It’s no secret that Colby and I are not exactly fans of running in the heat. But since summer is almost here and there are lots of hot-weather runs and races for us in the near future, we have fully accepted that we are just going to have to suck it up. Sigh.
Gearing up for the hot & sticky running season ahead, I thought I’d write down some of my favorite tips for running in the heat. If you can’t beat ’em, join ‘em…
1. Wear light clothes. And I don’t just mean lightweight, I mean light in color, too. Dark clothes absorb heat. Loose fitting clothes will feel cooler than tight ones, as well. Save the black compression shorts for when it is cooler.
2. Avoid cotton like the plague. Look for fabrics that wick unless you want a hot, soggy mess stuck to your skin for the duration of your run. And a nice case of road rash afterward.
3. Speaking of which, loose-fitting tech clothes – though way better than plain old cotton in the wicking department – do not possess magical powers, and will still get damp, especially along the seams. Since wearing wet clothes is an invitation to chafing and road rash, be sure to use Glide on any skin that touches the seams, waistlines, etc. of your clothes. I always get “bitten” on my back by the waistline of my shorts even with Glide – I can only imagine how bad it would be without it. Yowza.
4. Wear a visor. Or a loose fitting, breathable hat. Keeping the sun from beating directly on to your face will make a world of difference in your comfort level.
5. Wear sunscreen. Running with a sunburn will only make you feel worse, both during and after the run.
6. When you are sweating a lot, water alone isn’t enough to keep you safely hydrated. Make sure you switch up plain water with a drink that contains sodium and electrolytes. Your stomach may not like this. Be sure to experiment with different drinks (or gels or chews) before race day.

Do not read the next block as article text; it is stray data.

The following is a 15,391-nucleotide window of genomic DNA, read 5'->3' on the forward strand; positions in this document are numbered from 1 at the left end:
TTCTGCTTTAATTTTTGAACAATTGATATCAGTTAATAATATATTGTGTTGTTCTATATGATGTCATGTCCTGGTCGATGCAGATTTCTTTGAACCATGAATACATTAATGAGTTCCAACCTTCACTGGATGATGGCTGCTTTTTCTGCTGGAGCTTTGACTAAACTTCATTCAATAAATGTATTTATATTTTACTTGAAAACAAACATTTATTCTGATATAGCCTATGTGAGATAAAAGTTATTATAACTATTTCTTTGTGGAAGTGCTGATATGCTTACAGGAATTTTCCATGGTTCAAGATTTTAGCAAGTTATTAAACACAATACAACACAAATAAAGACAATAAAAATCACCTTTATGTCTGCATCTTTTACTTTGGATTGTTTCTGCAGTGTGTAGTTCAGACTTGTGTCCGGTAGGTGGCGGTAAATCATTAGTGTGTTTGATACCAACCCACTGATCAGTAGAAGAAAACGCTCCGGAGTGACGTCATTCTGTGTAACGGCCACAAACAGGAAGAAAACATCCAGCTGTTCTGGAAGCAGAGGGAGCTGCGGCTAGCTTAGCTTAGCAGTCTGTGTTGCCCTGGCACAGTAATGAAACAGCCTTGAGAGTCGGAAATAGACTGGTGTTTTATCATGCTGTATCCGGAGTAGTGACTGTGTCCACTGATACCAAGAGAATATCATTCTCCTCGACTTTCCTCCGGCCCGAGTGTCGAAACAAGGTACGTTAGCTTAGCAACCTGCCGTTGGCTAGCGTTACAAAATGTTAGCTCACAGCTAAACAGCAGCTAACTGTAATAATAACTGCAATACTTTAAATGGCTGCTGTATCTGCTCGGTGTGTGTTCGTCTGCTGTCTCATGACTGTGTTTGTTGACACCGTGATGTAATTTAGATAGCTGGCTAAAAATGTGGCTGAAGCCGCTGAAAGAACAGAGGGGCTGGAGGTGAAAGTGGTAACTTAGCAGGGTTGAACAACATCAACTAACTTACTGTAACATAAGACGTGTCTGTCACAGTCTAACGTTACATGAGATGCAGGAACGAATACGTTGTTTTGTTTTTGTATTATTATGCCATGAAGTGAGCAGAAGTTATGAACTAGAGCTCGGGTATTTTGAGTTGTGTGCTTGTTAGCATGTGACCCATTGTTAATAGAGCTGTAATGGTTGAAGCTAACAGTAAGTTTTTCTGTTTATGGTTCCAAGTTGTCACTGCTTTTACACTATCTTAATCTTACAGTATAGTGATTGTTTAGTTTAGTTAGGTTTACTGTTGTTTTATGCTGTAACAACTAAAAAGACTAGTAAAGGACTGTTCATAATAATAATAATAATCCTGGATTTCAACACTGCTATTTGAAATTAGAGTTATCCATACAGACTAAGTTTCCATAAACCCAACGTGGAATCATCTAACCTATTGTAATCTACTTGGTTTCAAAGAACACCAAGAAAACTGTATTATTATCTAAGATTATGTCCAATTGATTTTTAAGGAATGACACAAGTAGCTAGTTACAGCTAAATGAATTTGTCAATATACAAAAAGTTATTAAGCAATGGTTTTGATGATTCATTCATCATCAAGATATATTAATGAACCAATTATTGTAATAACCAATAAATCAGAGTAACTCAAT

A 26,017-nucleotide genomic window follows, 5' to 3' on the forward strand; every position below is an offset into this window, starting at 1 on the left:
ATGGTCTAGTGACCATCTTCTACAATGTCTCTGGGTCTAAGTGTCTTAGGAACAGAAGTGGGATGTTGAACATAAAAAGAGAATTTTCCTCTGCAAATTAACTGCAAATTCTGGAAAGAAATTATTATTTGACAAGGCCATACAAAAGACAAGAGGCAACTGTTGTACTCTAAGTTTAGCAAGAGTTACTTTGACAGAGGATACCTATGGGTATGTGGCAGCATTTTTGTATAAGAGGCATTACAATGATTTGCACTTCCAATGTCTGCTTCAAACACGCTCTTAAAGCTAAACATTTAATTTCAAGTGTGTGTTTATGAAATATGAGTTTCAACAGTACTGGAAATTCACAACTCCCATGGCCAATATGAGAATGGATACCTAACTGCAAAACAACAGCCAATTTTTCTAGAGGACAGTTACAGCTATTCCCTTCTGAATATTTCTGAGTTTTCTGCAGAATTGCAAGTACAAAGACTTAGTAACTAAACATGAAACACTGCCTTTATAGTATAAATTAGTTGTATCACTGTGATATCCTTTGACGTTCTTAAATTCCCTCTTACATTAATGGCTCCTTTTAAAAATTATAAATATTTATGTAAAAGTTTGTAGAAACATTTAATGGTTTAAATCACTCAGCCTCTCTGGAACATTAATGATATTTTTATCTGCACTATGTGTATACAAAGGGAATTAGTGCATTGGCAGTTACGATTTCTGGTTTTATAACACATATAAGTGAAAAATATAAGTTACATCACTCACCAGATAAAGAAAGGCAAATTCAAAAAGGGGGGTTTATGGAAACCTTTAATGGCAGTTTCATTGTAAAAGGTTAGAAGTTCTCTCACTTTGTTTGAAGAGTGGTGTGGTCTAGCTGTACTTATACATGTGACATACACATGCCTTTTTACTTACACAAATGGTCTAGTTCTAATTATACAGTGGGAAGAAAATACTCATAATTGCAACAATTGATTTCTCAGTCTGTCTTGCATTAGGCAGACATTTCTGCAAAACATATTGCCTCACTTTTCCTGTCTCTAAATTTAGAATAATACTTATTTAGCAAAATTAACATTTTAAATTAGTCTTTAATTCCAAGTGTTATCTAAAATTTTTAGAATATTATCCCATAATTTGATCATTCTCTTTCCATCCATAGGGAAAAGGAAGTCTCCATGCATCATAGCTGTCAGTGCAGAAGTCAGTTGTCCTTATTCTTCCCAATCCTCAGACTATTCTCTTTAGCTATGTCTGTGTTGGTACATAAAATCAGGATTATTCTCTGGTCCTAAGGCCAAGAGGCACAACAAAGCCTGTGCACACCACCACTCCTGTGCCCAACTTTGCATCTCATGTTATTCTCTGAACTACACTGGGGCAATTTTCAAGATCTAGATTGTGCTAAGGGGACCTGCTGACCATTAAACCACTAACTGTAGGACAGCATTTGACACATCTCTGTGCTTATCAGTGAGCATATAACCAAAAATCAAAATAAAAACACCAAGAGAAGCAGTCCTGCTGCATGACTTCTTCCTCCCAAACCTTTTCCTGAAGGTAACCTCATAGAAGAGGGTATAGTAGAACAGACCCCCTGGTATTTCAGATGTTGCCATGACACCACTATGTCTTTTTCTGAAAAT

7. Hydrate before you head out for a run – drink a glass of water before you head out the door. If you have a race coming up, be sure to start hydrating with extra water, coconut water and/or sports drinks a few days before the race. Lots of juicy fruits and vegetables, chia seeds and some salty foods in addition to water in the days before a race or long run will help keep you hydrated.
8. Hydrate while you run. Be sure to bring water with you if there is no water available on your route. Camelback bags, hydration belts, handheld water bottle holders – there are plenty of options for carrying water with you while you run, including the old school option of just carrying a water bottle in your hand. Colby shared a great idea with me a few years ago –she stashes water bottles along her route before she heads out for a long run, so she has a fresh supply at regular intervals. I usually put them in friends’ mailboxes that happen to be on my route, so I can easily swap out the empty bottles for the full ones. If your stomach tolerates it well, add in a sports drink at some point during a long run or race. I can’t drinks sports drinks during a long run or race, but do just fine with coconut water.
9. Hydrate after you run. Sense a theme here? Hydration – it’s a Good Thing. Make sure you switch up plain water with a drink (or food, chew or gel) that also contains electrolytes and salt – especially if, like me, you have limited stomach tolerance for drinking sports drinks before and while running. If it sounds like you basically have to hook yourself up to an IV for the summer – well, that’s about right, if you plan on doing a lot of running outside.
10. If you are racing, focus on running smart, not fast. If you take the few seconds to stop at water stations for a drink or two, you will probably finish the race faster, not slower. And you will feel a heck of a lot better at the end. A race in the heat is not the time to try for a PR.
11. On the subject of wet clothes…lots of hot weather races have sprinkler stations. While running through cold water can be instantly refreshing, tread lightly when it comes to the sprinkler station. Running afterward in wet clothes may make you feel worse and give you a rash and/or blisters. Probably best to hit a sprinkler station toward the end of the race, so you aren’t running for long in soaking wet clothes and shoes.
12. Putting a coldpack or running cold water on the inside of your wrists is a great way to cool down quickly after a run. And it feels great.
Anyone else have some good hot-weather running tips? Let me know. It’s a blissful mid-60’s/low 70’s here in CT this week, but we’re not fooled – we know it’s not gonna last for long….